A pit-bull like fear ready to pounce on perceived threats and consuming endless energy has been my companion for these 56 years. This pit bull served me well, mind you. I appreciate its fighting spirit at the start and also at various junctures of my life when I truly fought for survival.
It’s such a relief to realize I don’t need to fight for something I already have.
My life is mine. I made it. I am fine.
No longer do I seek something I didn’t get those first few weeks of life from people or organizations or even my profession.
Unpacking childhood trauma makes the baggage of life much lighter.
And that’s the Reader’s Digest version.
Dear readers, I feel so free! So unplugged from negative energy!
It’s such a release to have clarity about why I have felt certain things and responded so extremely to perceived threats all of my life.
Remarkably, I’m not so touchy anymore!
Those same people who bugged the #$%@ out of me? I now feel empathy for them; even love.
Everyone’s story is different. This happens to be mine. What I can say is that help is available. And I hope you, too, love yourself enough to head off your breakdown and head toward your own breakthrough.
Interestingly, I recorded this week’s message BEFORE my session with Sanna. I think you will see a different, more relaxed face in upcoming video messages. How prophetic the new Word of the Week turned out to be!
Please DO milk the good stuff in life. Make the most of a hearty laugh, savor that cold, creamy gelato, and allow a compliment to penetrate deeply into your soul.
The trap? It’s so easy to just fast forward through life, or push aside a tender moment as we move on to the next thing.
Life isn’t a race to the finish line.
Smelling the roses and chasing butterflies along the way make the journey rich. And the long way is often the scenic route!
However, should you scrape your hand on a thorn, or a frenemy slights you, or a seagull takes a #$%@ on your head, don’t milk THAT.
Moaning about what went wrong only amplifies it, underscores it, and energizes more of the same.
Just. Stop. It. (Preaching to myself, here.)
Sometimes it’s a habit. We get caught up in the drama of the thing gone wrong. We enjoy telling the story to the gasps and collective groans of our audiences. (Have you ever noticed that, just like the fish caught gets bigger with each re-telling, the drama around your negative story only grows every time you tell it?)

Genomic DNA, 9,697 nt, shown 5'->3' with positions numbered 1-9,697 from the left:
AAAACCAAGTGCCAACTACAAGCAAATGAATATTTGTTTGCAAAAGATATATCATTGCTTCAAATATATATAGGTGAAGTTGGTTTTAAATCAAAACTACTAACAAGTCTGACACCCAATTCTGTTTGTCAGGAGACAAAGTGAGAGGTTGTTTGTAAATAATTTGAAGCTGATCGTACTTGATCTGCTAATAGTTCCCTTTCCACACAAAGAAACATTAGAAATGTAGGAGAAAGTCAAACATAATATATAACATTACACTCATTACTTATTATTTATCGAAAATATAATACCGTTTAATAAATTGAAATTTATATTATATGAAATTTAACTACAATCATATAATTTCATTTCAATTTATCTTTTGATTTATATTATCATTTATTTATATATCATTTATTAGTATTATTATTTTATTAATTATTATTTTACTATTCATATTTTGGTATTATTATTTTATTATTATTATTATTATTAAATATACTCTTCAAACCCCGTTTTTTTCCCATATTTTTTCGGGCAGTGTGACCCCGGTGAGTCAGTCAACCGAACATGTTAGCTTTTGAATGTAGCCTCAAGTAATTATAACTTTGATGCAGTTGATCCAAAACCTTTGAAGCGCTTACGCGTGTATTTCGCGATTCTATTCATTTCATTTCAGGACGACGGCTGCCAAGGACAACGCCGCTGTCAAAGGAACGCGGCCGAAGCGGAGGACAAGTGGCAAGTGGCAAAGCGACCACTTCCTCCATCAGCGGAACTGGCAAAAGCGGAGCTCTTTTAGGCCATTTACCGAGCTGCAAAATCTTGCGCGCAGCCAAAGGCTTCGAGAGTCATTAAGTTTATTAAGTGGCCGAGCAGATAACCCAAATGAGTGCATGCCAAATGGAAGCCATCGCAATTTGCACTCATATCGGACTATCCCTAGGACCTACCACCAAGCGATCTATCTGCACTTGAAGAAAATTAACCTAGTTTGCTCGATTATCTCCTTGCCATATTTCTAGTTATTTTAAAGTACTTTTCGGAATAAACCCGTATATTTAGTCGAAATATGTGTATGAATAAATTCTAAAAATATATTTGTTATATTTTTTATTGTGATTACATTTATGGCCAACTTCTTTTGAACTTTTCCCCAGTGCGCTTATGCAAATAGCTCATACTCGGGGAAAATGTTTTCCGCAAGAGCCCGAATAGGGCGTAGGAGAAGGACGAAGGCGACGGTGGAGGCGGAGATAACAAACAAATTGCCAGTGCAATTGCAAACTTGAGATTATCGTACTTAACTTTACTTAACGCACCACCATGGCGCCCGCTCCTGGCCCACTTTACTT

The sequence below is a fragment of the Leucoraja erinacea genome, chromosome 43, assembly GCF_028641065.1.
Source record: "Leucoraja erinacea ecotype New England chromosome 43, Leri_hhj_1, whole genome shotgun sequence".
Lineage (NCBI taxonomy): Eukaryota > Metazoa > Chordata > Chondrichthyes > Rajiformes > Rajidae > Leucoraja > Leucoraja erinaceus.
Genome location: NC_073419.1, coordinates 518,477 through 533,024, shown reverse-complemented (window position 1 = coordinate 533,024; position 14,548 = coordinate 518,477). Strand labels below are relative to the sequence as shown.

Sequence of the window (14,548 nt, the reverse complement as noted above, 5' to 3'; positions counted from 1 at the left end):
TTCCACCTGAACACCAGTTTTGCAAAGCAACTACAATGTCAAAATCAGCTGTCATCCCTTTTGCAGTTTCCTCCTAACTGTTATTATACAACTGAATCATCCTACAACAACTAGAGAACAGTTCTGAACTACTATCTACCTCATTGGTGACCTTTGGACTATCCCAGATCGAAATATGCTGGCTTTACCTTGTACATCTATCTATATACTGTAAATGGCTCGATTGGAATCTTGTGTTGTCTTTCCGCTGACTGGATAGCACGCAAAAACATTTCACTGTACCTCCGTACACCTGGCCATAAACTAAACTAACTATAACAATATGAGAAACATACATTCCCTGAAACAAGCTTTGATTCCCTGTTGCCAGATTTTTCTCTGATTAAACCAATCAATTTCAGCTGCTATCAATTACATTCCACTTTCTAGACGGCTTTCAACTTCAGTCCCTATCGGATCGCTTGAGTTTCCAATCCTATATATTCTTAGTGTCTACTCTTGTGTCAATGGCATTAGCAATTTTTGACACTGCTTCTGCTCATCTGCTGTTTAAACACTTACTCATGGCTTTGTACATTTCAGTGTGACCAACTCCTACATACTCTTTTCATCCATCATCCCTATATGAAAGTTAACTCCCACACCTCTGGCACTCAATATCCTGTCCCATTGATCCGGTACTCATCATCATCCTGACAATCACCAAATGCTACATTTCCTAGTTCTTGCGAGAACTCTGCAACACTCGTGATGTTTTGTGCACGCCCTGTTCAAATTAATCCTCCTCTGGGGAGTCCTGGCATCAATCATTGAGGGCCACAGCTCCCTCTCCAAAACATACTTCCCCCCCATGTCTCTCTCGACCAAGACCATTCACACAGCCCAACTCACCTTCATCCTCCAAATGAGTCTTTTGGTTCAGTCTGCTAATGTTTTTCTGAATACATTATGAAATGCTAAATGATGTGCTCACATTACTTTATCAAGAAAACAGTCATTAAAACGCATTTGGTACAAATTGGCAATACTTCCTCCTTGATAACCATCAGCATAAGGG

Those of us that believe in the law of attraction have learned it’s not what you WANT that you get – it’s what you FOCUS on that you get.
If you want more instability at work, keep milking it. Talk to all of your co-workers about how unsettled you feel. Play out your negative imaginations, leading to paranoia. Read into every possible slight and anticipate the worst possible outcome.
If you want a better work life, use that amazing imagination of yours and envision your best-case scenario. Play out that conversation with your boss until it’s pitch perfect. Take every positive encounter and fertilize your desired outcome.
Our word these past weeks has been honesty, and I’m all for calling things as what they are. To a point.
There comes a point where it’s far more effective to conceive of what is NOT as though it is.
That’s where you go from living under the circumstances to being truly meta-physical. On top of the physical; over it.
Milk the good stuff and more will come your way.
Naysayers might criticize and say you make too much of a thing.
Can you ever have too much of a good thing?
My musings on honesty and a new WOW, coming right up:
You’ve got all of the qualifications, abilities, talents, and instincts to do you incredibly well.
In fact, no one can do you better than you.
Further, no one has a CLUE how to do or be you better than you.
So stick with your instincts.
In my youth, I so easily and willingly abdicated my free will to the will (and whims) of others. So hungry for approval and so unsure of how to make my way in this world, a mere suggestion would change my course.
These were not usually fatal or egregious turns in the road, but they did make life more like a crazy dotted line in a Family Circle cartoon.